It's that time of year again...time for all the Best Books of the Year lists!  I don't often have a chance to read brand-new hardcovers, but I follow book news of new releases pretty carefully and add the ones that sound good to my ever-growing To-Be-Read list.

Here's BookPage's List of the Top 40 Books of 2010.  I haven't read any on this list yet, but several are on my TBR list, and a couple are sitting on my shelf waiting: The Passage (birthday gift) and Saving CeeCee Honeycut.  I'm dying to read The Immortal Life of Henrietta Lacks, and Unbroken is on my Christmas list!

Amazon's 100 Best Books of 2010 is an annual tradition.  Their Editor's Choice list has many of the same titles as BookPage's but also includes some more popular titles.  I've read one on this list, The Girl Who Kicked the Hornet's Nest.

How about you?  Have you read any of the top books of 2010?  Do you agree with the books on these lists?  What are your top books of 2010?

I'll wait until the year is really finished before I put my own list together.

(If you're interested in kids' and YA books, check out the lists at Great Books for Kids and Teens).

Monday, December 06, 2010

It's Monday 12/6! What Are You Reading?

Well, the holiday season is now in full swing!  We were relaxing on the beach a little more than a week ago, and now it’s cold and almost Christmas.  Very weird.  We went to our favorite tree farm this weekend and picked out a tree, then decorated it on Sunday (one of our favorite parts of the season).  I've been scrambling to order gifts (I've ordered lots of books!), make our annual photo calendars, and manage other tasks.  This week's big project is the annual DVD of family photos I put together every year.  I'm sort of our family's unofficial photographer and memory-keeper!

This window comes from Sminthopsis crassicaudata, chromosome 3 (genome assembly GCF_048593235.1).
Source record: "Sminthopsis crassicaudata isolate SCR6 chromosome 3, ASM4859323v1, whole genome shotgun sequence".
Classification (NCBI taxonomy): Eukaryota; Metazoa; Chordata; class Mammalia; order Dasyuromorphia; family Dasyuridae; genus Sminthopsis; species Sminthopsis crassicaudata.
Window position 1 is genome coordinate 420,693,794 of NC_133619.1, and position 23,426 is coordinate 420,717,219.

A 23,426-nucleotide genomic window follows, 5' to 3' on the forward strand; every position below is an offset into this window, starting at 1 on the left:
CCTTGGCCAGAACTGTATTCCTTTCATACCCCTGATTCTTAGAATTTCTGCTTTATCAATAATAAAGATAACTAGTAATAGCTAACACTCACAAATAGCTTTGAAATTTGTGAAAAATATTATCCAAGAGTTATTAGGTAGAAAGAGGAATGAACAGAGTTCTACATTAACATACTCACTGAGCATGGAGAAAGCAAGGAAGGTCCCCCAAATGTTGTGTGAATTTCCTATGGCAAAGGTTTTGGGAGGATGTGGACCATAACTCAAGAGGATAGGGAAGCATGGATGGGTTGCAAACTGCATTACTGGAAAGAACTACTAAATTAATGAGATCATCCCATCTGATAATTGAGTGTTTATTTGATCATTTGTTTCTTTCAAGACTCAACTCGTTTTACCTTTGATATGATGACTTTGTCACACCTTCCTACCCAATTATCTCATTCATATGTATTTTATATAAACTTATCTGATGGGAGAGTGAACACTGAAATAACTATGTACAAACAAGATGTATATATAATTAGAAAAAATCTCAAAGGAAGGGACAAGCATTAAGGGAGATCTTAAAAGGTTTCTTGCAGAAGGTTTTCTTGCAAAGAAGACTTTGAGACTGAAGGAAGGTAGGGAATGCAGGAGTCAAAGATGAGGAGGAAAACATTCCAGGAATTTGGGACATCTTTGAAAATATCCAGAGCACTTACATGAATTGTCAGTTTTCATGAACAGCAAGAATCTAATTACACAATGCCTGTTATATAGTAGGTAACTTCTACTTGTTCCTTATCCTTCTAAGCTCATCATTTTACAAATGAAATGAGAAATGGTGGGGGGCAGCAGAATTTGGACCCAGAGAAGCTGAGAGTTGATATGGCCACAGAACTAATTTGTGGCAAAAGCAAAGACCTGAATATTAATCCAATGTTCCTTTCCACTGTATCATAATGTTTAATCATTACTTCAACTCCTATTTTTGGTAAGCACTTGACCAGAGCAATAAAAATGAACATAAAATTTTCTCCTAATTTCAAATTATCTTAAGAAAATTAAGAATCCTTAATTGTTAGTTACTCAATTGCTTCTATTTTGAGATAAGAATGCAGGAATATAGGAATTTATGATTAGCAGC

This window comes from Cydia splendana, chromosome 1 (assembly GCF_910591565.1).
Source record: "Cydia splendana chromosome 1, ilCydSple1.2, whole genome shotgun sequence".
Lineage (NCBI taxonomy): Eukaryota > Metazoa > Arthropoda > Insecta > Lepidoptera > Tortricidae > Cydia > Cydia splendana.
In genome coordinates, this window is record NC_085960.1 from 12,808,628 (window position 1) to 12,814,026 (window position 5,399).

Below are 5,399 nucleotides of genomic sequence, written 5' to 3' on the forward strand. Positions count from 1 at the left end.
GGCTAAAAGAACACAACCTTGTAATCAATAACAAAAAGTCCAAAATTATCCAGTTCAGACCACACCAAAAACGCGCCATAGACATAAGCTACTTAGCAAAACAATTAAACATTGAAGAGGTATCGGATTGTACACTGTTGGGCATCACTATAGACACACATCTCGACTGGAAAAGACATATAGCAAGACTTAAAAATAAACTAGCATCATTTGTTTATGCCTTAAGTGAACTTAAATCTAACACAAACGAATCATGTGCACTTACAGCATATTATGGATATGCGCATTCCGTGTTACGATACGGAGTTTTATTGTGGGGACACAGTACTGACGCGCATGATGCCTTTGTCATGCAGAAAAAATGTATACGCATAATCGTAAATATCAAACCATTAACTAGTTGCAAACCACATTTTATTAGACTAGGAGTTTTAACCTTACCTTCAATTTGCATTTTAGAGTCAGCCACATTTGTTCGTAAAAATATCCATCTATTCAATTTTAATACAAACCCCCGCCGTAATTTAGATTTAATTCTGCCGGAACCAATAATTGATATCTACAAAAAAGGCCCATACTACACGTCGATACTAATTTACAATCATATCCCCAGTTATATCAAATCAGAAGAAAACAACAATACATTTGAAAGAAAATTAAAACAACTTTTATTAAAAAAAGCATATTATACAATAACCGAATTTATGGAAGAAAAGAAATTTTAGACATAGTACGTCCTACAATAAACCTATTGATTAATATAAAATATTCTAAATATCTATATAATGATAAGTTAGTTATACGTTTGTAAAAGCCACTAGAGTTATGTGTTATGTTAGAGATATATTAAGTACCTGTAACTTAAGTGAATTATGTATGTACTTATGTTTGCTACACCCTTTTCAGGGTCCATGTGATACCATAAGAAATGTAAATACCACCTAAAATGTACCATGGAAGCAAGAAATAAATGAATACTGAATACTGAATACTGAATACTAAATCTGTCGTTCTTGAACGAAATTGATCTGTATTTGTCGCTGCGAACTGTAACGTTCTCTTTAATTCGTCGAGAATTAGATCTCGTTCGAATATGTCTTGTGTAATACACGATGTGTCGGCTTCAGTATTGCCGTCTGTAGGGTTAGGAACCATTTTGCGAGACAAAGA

So, Holiday preparations are keeping us very busy, but we did find time for some good books:
  • I read a new teen novel, Empty by Suzanne Weyn, a cautionary tale about what could happen when the world runs out of fossil fuels and how a group of teens cope.  It was frightening but compelling – review to come this week.
  • I’m in the middle of To Kill a Mockingbird by Harper Lee for my book group this week.  It’s the 50th Anniversary of this classic, and I’m enjoying it just as much as I did the first time I read it, a few years ago.  It’s one of the best books ever written, in my opinion.
  • I finished listening to the audio of Leviathan by Scott Westerfeld, a middle-grade steampunk novel.  Jamie read the book ages ago and told me it was excellent.  He was right!  Now I’m motivated to read the sequel, Behemoth, which was recently released.
  • Jamie, 16, finished his vacation reading and returned to The Stand by Stephen King, though school work is keeping him pretty busy.
  • Craig, 12, is not only reading but happy about it!  His English class is reading A Christmas Carol by Charles Dickens, which is a perennial favorite at our house.  We usually listen to one of the many audio versions each season at this time.  Last year, we enjoyed the one read by Patrick Stewart.  Craig said this weekend, “It’s such a great book!”  I’m thrilled to see him enthusiastic about reading for a change.
  • My husband, Ken, is reading The Bricklayer by Noah Boyd, a thriller paperback.